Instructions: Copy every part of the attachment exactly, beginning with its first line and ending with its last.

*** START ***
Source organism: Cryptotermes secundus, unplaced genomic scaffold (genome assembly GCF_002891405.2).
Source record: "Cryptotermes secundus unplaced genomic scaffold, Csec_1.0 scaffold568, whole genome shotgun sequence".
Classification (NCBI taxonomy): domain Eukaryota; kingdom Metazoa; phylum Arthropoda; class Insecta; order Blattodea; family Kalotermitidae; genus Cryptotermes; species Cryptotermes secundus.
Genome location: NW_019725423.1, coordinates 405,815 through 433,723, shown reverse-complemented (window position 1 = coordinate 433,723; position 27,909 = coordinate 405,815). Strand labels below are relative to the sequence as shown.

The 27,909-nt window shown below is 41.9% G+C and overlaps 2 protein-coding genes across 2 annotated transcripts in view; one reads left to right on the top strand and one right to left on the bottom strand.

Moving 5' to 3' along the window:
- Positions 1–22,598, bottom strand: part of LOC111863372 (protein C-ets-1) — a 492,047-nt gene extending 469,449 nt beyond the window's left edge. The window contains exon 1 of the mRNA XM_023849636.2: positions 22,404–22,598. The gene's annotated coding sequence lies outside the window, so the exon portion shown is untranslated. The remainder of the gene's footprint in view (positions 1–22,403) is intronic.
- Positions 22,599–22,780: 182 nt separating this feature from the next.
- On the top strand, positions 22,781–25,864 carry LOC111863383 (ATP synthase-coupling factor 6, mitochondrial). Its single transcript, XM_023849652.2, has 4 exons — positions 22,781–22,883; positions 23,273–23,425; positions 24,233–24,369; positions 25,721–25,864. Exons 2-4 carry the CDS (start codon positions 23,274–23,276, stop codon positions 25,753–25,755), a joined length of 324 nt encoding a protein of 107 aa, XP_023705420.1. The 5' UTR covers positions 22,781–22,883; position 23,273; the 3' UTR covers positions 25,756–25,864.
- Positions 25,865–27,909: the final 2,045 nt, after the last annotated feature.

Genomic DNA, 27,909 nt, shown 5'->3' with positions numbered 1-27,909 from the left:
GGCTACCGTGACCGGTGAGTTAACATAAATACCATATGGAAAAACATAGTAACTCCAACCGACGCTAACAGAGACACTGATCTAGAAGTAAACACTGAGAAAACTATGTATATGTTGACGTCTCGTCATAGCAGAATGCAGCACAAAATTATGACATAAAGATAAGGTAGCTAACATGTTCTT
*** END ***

Source organism: Cryptotermes secundus, unplaced genomic scaffold (genome assembly GCF_002891405.2).
Source record: "Cryptotermes secundus unplaced genomic scaffold, Csec_1.0 scaffold568, whole genome shotgun sequence".
Classification (NCBI taxonomy): domain Eukaryota; kingdom Metazoa; phylum Arthropoda; class Insecta; order Blattodea; family Kalotermitidae; genus Cryptotermes; species Cryptotermes secundus.
Genome location: NW_019725423.1, coordinates 405,815 through 433,723, shown reverse-complemented (window position 1 = coordinate 433,723; position 27,909 = coordinate 405,815). Strand labels below are relative to the sequence as shown.

The 27,909-nt window shown below is 41.9% G+C and overlaps 2 protein-coding genes across 2 annotated transcripts in view; one reads left to right on the top strand and one right to left on the bottom strand.

Moving 5' to 3' along the window:
- Positions 1–22,598, bottom strand: part of LOC111863372 (protein C-ets-1) — a 492,047-nt gene extending 469,449 nt beyond the window's left edge. The window contains exon 1 of the mRNA XM_023849636.2: positions 22,404–22,598. The gene's annotated coding sequence lies outside the window, so the exon portion shown is untranslated. The remainder of the gene's footprint in view (positions 1–22,403) is intronic.
- Positions 22,599–22,780: 182 nt separating this feature from the next.
- On the top strand, positions 22,781–25,864 carry LOC111863383 (ATP synthase-coupling factor 6, mitochondrial). Its single transcript, XM_023849652.2, has 4 exons — positions 22,781–22,883; positions 23,273–23,425; positions 24,233–24,369; positions 25,721–25,864. Exons 2-4 carry the CDS (start codon positions 23,274–23,276, stop codon positions 25,753–25,755), a joined length of 324 nt encoding a protein of 107 aa, XP_023705420.1. The 5' UTR covers positions 22,781–22,883; position 23,273; the 3' UTR covers positions 25,756–25,864.
- Positions 25,865–27,909: the final 2,045 nt, after the last annotated feature.

Genomic DNA, 27,909 nt, shown 5'->3' with positions numbered 1-27,909 from the left:
GGCTACCGTGACCGGTGAGTTAACATAAATACCATATGGAAAAACATAGTAACTCCAACCGACGCTAACAGAGACACTGATCTAGAAGTAAACACTGAGAAAACTATGTATATGTTGACGTCTCGTCATAGCAGAATGCAGCACAAAATTATGACATAAAGATAAGGTAGCTAACATGTTCTT